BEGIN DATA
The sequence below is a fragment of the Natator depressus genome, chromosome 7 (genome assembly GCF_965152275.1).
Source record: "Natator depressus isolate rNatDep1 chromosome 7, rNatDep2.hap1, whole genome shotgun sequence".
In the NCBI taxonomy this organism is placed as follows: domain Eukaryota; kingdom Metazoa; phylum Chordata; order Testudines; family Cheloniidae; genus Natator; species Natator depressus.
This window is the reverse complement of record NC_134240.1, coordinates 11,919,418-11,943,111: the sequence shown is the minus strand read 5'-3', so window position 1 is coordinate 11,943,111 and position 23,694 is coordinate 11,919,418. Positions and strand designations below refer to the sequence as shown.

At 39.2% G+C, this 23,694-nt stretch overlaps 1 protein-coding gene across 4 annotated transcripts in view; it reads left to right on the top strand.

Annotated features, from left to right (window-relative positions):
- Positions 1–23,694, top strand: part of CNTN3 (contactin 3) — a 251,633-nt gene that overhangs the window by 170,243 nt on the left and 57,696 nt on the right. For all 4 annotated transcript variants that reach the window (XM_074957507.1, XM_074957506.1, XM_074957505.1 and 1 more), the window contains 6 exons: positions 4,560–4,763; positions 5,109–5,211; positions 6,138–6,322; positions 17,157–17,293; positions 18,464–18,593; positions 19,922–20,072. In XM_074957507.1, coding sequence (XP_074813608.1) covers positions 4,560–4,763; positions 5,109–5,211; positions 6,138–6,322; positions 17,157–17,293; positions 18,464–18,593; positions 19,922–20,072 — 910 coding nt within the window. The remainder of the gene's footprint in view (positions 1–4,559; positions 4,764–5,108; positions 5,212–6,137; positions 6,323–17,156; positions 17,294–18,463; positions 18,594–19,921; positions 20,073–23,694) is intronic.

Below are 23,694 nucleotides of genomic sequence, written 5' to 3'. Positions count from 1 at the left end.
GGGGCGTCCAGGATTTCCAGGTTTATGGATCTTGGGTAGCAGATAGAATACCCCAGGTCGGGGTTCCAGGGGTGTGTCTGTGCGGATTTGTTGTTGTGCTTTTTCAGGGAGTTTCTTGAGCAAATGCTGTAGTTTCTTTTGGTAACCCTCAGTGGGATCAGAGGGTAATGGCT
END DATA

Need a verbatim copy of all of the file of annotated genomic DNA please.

The sequence below is a fragment of the Natator depressus genome, chromosome 7 (genome assembly GCF_965152275.1).
Source record: "Natator depressus isolate rNatDep1 chromosome 7, rNatDep2.hap1, whole genome shotgun sequence".
In the NCBI taxonomy this organism is placed as follows: domain Eukaryota; kingdom Metazoa; phylum Chordata; order Testudines; family Cheloniidae; genus Natator; species Natator depressus.
This window is the reverse complement of record NC_134240.1, coordinates 11,919,418-11,943,111: the sequence shown is the minus strand read 5'-3', so window position 1 is coordinate 11,943,111 and position 23,694 is coordinate 11,919,418. Positions and strand designations below refer to the sequence as shown.

At 39.2% G+C, this 23,694-nt stretch overlaps 1 protein-coding gene across 4 annotated transcripts in view; it reads left to right on the top strand.

Annotated features, from left to right (window-relative positions):
- Positions 1–23,694, top strand: part of CNTN3 (contactin 3) — a 251,633-nt gene that overhangs the window by 170,243 nt on the left and 57,696 nt on the right. For all 4 annotated transcript variants that reach the window (XM_074957507.1, XM_074957506.1, XM_074957505.1 and 1 more), the window contains 6 exons: positions 4,560–4,763; positions 5,109–5,211; positions 6,138–6,322; positions 17,157–17,293; positions 18,464–18,593; positions 19,922–20,072. In XM_074957507.1, coding sequence (XP_074813608.1) covers positions 4,560–4,763; positions 5,109–5,211; positions 6,138–6,322; positions 17,157–17,293; positions 18,464–18,593; positions 19,922–20,072 — 910 coding nt within the window. The remainder of the gene's footprint in view (positions 1–4,559; positions 4,764–5,108; positions 5,212–6,137; positions 6,323–17,156; positions 17,294–18,463; positions 18,594–19,921; positions 20,073–23,694) is intronic.

Below are 23,694 nucleotides of genomic sequence, written 5' to 3'. Positions count from 1 at the left end.
GGGGCGTCCAGGATTTCCAGGTTTATGGATCTTGGGTAGCAGATAGAATACCCCAGGTCGGGGTTCCAGGGGTGTGTCTGTGCGGATTTGTTGTTGTGCTTTTTCAGGGAGTTTCTTGAGCAAATGCTGTAGTTTCTTTTGGTAACCCTCAGTGGGATCAGAGGGTAATGGCT